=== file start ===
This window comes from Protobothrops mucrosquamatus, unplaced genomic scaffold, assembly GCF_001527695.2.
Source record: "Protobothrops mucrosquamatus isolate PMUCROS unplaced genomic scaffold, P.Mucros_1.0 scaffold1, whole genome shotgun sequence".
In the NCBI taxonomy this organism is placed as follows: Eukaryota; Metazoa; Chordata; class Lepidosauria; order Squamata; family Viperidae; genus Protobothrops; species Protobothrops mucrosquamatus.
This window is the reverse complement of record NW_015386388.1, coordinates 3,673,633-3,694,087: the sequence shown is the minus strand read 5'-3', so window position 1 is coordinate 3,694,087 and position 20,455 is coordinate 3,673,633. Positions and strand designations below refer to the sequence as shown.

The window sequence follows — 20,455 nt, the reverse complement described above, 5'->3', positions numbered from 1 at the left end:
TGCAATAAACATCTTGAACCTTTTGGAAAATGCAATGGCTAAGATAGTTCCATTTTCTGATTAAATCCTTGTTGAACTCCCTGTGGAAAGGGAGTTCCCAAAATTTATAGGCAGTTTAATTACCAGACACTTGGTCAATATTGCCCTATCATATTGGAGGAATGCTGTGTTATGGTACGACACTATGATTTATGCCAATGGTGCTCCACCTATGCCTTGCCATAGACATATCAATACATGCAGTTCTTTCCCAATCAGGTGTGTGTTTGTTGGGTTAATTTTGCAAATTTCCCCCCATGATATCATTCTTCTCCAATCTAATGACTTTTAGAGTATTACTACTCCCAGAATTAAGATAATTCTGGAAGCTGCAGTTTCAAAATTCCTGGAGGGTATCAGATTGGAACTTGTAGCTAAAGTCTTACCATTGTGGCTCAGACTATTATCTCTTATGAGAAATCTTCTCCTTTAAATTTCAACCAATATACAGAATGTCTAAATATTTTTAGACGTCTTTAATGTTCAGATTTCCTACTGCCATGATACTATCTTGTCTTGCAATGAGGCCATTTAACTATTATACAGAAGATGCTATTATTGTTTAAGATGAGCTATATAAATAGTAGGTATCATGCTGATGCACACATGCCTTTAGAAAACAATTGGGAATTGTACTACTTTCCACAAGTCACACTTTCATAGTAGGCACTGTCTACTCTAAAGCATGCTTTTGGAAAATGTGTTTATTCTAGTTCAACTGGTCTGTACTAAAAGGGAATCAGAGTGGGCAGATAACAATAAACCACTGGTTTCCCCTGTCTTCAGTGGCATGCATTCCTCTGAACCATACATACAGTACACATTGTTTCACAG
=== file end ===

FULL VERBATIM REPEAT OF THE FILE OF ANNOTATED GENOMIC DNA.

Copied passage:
This window comes from Protobothrops mucrosquamatus, unplaced genomic scaffold, assembly GCF_001527695.2.
Source record: "Protobothrops mucrosquamatus isolate PMUCROS unplaced genomic scaffold, P.Mucros_1.0 scaffold1, whole genome shotgun sequence".
In the NCBI taxonomy this organism is placed as follows: Eukaryota; Metazoa; Chordata; class Lepidosauria; order Squamata; family Viperidae; genus Protobothrops; species Protobothrops mucrosquamatus.
This window is the reverse complement of record NW_015386388.1, coordinates 3,673,633-3,694,087: the sequence shown is the minus strand read 5'-3', so window position 1 is coordinate 3,694,087 and position 20,455 is coordinate 3,673,633. Positions and strand designations below refer to the sequence as shown.

The window sequence follows — 20,455 nt, the reverse complement described above, 5'->3', positions numbered from 1 at the left end:
TGCAATAAACATCTTGAACCTTTTGGAAAATGCAATGGCTAAGATAGTTCCATTTTCTGATTAAATCCTTGTTGAACTCCCTGTGGAAAGGGAGTTCCCAAAATTTATAGGCAGTTTAATTACCAGACACTTGGTCAATATTGCCCTATCATATTGGAGGAATGCTGTGTTATGGTACGACACTATGATTTATGCCAATGGTGCTCCACCTATGCCTTGCCATAGACATATCAATACATGCAGTTCTTTCCCAATCAGGTGTGTGTTTGTTGGGTTAATTTTGCAAATTTCCCCCCATGATATCATTCTTCTCCAATCTAATGACTTTTAGAGTATTACTACTCCCAGAATTAAGATAATTCTGGAAGCTGCAGTTTCAAAATTCCTGGAGGGTATCAGATTGGAACTTGTAGCTAAAGTCTTACCATTGTGGCTCAGACTATTATCTCTTATGAGAAATCTTCTCCTTTAAATTTCAACCAATATACAGAATGTCTAAATATTTTTAGACGTCTTTAATGTTCAGATTTCCTACTGCCATGATACTATCTTGTCTTGCAATGAGGCCATTTAACTATTATACAGAAGATGCTATTATTGTTTAAGATGAGCTATATAAATAGTAGGTATCATGCTGATGCACACATGCCTTTAGAAAACAATTGGGAATTGTACTACTTTCCACAAGTCACACTTTCATAGTAGGCACTGTCTACTCTAAAGCATGCTTTTGGAAAATGTGTTTATTCTAGTTCAACTGGTCTGTACTAAAAGGGAATCAGAGTGGGCAGATAACAATAAACCACTGGTTTCCCCTGTCTTCAGTGGCATGCATTCCTCTGAACCATACATACAGTACACATTGTTTCACAG